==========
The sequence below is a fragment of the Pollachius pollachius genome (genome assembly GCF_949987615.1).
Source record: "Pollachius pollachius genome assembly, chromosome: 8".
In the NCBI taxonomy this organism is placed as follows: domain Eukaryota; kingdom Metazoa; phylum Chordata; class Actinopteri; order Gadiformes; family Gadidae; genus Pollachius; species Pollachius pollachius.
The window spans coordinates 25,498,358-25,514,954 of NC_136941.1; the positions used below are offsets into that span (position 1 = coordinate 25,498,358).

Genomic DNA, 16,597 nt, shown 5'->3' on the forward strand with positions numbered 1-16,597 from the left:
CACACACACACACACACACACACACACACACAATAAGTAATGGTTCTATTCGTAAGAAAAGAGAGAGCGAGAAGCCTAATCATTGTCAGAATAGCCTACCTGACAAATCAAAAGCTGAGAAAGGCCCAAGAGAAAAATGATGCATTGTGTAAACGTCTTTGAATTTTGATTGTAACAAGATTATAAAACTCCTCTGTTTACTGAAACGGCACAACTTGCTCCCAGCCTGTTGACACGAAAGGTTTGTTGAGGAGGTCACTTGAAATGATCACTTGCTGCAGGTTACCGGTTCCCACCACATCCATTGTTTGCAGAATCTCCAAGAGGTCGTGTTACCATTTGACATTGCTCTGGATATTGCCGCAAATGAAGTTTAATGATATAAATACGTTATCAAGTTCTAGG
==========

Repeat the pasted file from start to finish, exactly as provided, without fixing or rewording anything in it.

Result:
The sequence below is a fragment of the Pollachius pollachius genome (genome assembly GCF_949987615.1).
Source record: "Pollachius pollachius genome assembly, chromosome: 8".
In the NCBI taxonomy this organism is placed as follows: domain Eukaryota; kingdom Metazoa; phylum Chordata; class Actinopteri; order Gadiformes; family Gadidae; genus Pollachius; species Pollachius pollachius.
The window spans coordinates 25,498,358-25,514,954 of NC_136941.1; the positions used below are offsets into that span (position 1 = coordinate 25,498,358).

Genomic DNA, 16,597 nt, shown 5'->3' on the forward strand with positions numbered 1-16,597 from the left:
CACACACACACACACACACACACACACACACAATAAGTAATGGTTCTATTCGTAAGAAAAGAGAGAGCGAGAAGCCTAATCATTGTCAGAATAGCCTACCTGACAAATCAAAAGCTGAGAAAGGCCCAAGAGAAAAATGATGCATTGTGTAAACGTCTTTGAATTTTGATTGTAACAAGATTATAAAACTCCTCTGTTTACTGAAACGGCACAACTTGCTCCCAGCCTGTTGACACGAAAGGTTTGTTGAGGAGGTCACTTGAAATGATCACTTGCTGCAGGTTACCGGTTCCCACCACATCCATTGTTTGCAGAATCTCCAAGAGGTCGTGTTACCATTTGACATTGCTCTGGATATTGCCGCAAATGAAGTTTAATGATATAAATACGTTATCAAGTTCTAGG